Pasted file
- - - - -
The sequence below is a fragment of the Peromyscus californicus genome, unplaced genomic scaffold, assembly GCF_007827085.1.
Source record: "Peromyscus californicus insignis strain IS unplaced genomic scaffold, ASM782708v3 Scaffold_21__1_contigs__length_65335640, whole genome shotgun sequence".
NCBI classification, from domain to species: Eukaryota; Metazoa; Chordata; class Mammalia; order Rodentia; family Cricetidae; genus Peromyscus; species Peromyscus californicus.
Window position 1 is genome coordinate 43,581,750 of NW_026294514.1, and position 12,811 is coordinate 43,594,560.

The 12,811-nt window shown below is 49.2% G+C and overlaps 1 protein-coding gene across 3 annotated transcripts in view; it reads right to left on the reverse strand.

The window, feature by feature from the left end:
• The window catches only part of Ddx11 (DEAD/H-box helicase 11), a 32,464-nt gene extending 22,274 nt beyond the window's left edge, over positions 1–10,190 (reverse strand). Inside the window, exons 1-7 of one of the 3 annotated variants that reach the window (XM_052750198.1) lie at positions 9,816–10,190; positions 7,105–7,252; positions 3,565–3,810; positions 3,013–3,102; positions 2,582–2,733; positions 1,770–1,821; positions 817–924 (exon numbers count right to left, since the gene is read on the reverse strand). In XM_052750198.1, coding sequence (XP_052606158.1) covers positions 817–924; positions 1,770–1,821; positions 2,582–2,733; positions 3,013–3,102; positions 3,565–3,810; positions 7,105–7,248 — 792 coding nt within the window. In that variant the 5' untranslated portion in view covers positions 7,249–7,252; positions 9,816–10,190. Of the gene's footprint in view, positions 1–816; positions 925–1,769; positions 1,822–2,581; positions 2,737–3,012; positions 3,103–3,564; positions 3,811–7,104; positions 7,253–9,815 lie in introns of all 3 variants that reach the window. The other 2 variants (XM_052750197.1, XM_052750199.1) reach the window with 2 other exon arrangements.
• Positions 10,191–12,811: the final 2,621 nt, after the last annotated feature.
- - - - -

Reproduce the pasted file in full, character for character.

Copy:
The sequence below is a fragment of the Peromyscus californicus genome, unplaced genomic scaffold, assembly GCF_007827085.1.
Source record: "Peromyscus californicus insignis strain IS unplaced genomic scaffold, ASM782708v3 Scaffold_21__1_contigs__length_65335640, whole genome shotgun sequence".
NCBI classification, from domain to species: Eukaryota; Metazoa; Chordata; class Mammalia; order Rodentia; family Cricetidae; genus Peromyscus; species Peromyscus californicus.
Window position 1 is genome coordinate 43,581,750 of NW_026294514.1, and position 12,811 is coordinate 43,594,560.

The 12,811-nt window shown below is 49.2% G+C and overlaps 1 protein-coding gene across 3 annotated transcripts in view; it reads right to left on the reverse strand.

The window, feature by feature from the left end:
• The window catches only part of Ddx11 (DEAD/H-box helicase 11), a 32,464-nt gene extending 22,274 nt beyond the window's left edge, over positions 1–10,190 (reverse strand). Inside the window, exons 1-7 of one of the 3 annotated variants that reach the window (XM_052750198.1) lie at positions 9,816–10,190; positions 7,105–7,252; positions 3,565–3,810; positions 3,013–3,102; positions 2,582–2,733; positions 1,770–1,821; positions 817–924 (exon numbers count right to left, since the gene is read on the reverse strand). In XM_052750198.1, coding sequence (XP_052606158.1) covers positions 817–924; positions 1,770–1,821; positions 2,582–2,733; positions 3,013–3,102; positions 3,565–3,810; positions 7,105–7,248 — 792 coding nt within the window. In that variant the 5' untranslated portion in view covers positions 7,249–7,252; positions 9,816–10,190. Of the gene's footprint in view, positions 1–816; positions 925–1,769; positions 1,822–2,581; positions 2,737–3,012; positions 3,103–3,564; positions 3,811–7,104; positions 7,253–9,815 lie in introns of all 3 variants that reach the window. The other 2 variants (XM_052750197.1, XM_052750199.1) reach the window with 2 other exon arrangements.
• Positions 10,191–12,811: the final 2,621 nt, after the last annotated feature.